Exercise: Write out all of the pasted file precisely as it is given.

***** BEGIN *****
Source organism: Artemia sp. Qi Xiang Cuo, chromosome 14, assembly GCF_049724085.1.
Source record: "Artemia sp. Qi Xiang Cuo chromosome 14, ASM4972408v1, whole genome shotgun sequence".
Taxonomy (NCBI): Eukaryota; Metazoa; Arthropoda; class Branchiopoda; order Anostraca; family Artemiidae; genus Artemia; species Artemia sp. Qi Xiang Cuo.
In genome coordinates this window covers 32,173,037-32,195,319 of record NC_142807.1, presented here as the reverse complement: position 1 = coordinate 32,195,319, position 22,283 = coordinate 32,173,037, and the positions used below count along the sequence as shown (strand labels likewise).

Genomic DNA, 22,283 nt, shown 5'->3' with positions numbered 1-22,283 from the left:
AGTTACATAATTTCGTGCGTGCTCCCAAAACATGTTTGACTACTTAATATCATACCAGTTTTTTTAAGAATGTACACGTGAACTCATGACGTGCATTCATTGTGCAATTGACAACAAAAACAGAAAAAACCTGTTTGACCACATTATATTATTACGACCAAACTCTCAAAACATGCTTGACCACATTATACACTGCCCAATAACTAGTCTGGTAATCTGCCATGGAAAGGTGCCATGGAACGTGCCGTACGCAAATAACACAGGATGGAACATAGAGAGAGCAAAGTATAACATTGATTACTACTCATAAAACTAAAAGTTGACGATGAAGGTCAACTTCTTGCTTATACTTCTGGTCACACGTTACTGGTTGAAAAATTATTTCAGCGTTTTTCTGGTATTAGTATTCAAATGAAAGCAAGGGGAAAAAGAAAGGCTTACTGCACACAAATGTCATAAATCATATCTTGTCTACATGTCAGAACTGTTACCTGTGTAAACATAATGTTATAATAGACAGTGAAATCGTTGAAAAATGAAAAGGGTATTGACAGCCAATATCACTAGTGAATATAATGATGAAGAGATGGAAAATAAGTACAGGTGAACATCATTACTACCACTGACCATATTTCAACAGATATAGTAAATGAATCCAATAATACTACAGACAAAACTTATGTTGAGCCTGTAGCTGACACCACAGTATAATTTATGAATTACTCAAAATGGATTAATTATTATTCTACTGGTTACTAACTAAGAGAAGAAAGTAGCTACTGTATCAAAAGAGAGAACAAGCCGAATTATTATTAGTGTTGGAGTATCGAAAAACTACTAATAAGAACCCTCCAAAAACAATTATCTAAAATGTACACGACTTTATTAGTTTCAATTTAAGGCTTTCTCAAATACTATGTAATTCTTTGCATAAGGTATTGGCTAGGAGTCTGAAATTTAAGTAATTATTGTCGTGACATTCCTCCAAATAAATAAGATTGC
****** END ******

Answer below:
Source organism: Artemia sp. Qi Xiang Cuo, chromosome 14, assembly GCF_049724085.1.
Source record: "Artemia sp. Qi Xiang Cuo chromosome 14, ASM4972408v1, whole genome shotgun sequence".
Taxonomy (NCBI): Eukaryota; Metazoa; Arthropoda; class Branchiopoda; order Anostraca; family Artemiidae; genus Artemia; species Artemia sp. Qi Xiang Cuo.
In genome coordinates this window covers 32,173,037-32,195,319 of record NC_142807.1, presented here as the reverse complement: position 1 = coordinate 32,195,319, position 22,283 = coordinate 32,173,037, and the positions used below count along the sequence as shown (strand labels likewise).

Genomic DNA, 22,283 nt, shown 5'->3' with positions numbered 1-22,283 from the left:
AGTTACATAATTTCGTGCGTGCTCCCAAAACATGTTTGACTACTTAATATCATACCAGTTTTTTTAAGAATGTACACGTGAACTCATGACGTGCATTCATTGTGCAATTGACAACAAAAACAGAAAAAACCTGTTTGACCACATTATATTATTACGACCAAACTCTCAAAACATGCTTGACCACATTATACACTGCCCAATAACTAGTCTGGTAATCTGCCATGGAAAGGTGCCATGGAACGTGCCGTACGCAAATAACACAGGATGGAACATAGAGAGAGCAAAGTATAACATTGATTACTACTCATAAAACTAAAAGTTGACGATGAAGGTCAACTTCTTGCTTATACTTCTGGTCACACGTTACTGGTTGAAAAATTATTTCAGCGTTTTTCTGGTATTAGTATTCAAATGAAAGCAAGGGGAAAAAGAAAGGCTTACTGCACACAAATGTCATAAATCATATCTTGTCTACATGTCAGAACTGTTACCTGTGTAAACATAATGTTATAATAGACAGTGAAATCGTTGAAAAATGAAAAGGGTATTGACAGCCAATATCACTAGTGAATATAATGATGAAGAGATGGAAAATAAGTACAGGTGAACATCATTACTACCACTGACCATATTTCAACAGATATAGTAAATGAATCCAATAATACTACAGACAAAACTTATGTTGAGCCTGTAGCTGACACCACAGTATAATTTATGAATTACTCAAAATGGATTAATTATTATTCTACTGGTTACTAACTAAGAGAAGAAAGTAGCTACTGTATCAAAAGAGAGAACAAGCCGAATTATTATTAGTGTTGGAGTATCGAAAAACTACTAATAAGAACCCTCCAAAAACAATTATCTAAAATGTACACGACTTTATTAGTTTCAATTTAAGGCTTTCTCAAATACTATGTAATTCTTTGCATAAGGTATTGGCTAGGAGTCTGAAATTTAAGTAATTATTGTCGTGACATTCCTCCAAATAAATAAGATTGC